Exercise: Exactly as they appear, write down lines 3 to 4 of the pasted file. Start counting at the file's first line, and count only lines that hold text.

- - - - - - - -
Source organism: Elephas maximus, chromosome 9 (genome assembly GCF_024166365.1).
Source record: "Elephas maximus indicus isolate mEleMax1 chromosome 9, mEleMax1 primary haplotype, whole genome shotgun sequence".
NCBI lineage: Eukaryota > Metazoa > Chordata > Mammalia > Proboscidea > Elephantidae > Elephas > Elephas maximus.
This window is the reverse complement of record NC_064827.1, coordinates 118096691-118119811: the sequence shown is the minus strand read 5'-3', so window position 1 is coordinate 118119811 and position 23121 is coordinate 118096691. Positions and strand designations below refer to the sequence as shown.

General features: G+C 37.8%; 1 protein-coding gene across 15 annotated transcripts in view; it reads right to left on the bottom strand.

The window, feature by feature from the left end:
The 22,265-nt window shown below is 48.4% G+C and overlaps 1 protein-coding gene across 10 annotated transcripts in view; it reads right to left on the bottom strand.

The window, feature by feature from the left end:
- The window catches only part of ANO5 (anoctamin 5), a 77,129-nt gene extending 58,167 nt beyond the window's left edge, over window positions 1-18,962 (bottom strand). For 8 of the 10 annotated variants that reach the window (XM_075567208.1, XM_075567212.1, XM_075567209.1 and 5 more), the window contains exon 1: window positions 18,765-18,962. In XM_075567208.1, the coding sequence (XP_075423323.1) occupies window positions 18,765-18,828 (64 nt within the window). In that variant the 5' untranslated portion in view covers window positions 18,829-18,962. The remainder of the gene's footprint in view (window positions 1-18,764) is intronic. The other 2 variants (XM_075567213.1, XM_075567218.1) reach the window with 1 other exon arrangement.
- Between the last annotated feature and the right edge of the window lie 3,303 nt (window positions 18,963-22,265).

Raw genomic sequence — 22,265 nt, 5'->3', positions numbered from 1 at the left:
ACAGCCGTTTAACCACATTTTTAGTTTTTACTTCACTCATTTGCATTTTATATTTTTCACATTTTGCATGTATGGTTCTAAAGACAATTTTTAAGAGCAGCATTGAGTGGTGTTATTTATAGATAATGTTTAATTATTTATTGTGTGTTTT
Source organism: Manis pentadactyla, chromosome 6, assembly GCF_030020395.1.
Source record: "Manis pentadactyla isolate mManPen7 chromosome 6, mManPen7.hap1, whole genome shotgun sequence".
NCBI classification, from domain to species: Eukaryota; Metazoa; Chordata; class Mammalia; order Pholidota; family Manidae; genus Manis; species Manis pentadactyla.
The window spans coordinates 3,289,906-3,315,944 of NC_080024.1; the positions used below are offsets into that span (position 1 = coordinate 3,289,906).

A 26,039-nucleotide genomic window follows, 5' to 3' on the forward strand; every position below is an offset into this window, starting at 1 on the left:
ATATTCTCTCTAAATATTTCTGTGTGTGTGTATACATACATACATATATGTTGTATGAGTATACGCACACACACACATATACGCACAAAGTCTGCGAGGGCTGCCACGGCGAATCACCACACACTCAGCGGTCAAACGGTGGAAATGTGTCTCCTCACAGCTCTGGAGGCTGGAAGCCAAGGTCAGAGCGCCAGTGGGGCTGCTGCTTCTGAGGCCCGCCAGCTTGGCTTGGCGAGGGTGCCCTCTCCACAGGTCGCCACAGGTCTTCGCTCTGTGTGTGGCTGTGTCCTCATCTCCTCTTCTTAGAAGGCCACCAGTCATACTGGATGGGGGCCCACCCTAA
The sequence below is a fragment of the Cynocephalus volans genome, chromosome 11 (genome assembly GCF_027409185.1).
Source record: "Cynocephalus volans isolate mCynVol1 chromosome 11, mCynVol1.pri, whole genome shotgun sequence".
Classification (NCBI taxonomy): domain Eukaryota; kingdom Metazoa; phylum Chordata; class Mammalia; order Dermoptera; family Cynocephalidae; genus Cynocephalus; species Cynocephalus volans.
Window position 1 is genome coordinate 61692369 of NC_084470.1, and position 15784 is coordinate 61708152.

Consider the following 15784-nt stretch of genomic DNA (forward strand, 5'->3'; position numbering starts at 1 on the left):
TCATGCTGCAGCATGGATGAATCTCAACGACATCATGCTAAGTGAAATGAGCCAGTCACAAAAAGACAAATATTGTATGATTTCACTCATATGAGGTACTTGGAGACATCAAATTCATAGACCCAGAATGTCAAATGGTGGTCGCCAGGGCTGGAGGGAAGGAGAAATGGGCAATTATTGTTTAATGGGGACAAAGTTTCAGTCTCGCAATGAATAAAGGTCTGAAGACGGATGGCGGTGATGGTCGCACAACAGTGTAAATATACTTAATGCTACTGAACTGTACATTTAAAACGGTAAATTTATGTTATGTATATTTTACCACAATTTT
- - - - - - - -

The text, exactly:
NCBI lineage: Eukaryota > Metazoa > Chordata > Mammalia > Proboscidea > Elephantidae > Elephas > Elephas maximus.
This window is the reverse complement of record NC_064827.1, coordinates 118096691-118119811: the sequence shown is the minus strand read 5'-3', so window position 1 is coordinate 118119811 and position 23121 is coordinate 118096691. Positions and strand designations below refer to the sequence as shown.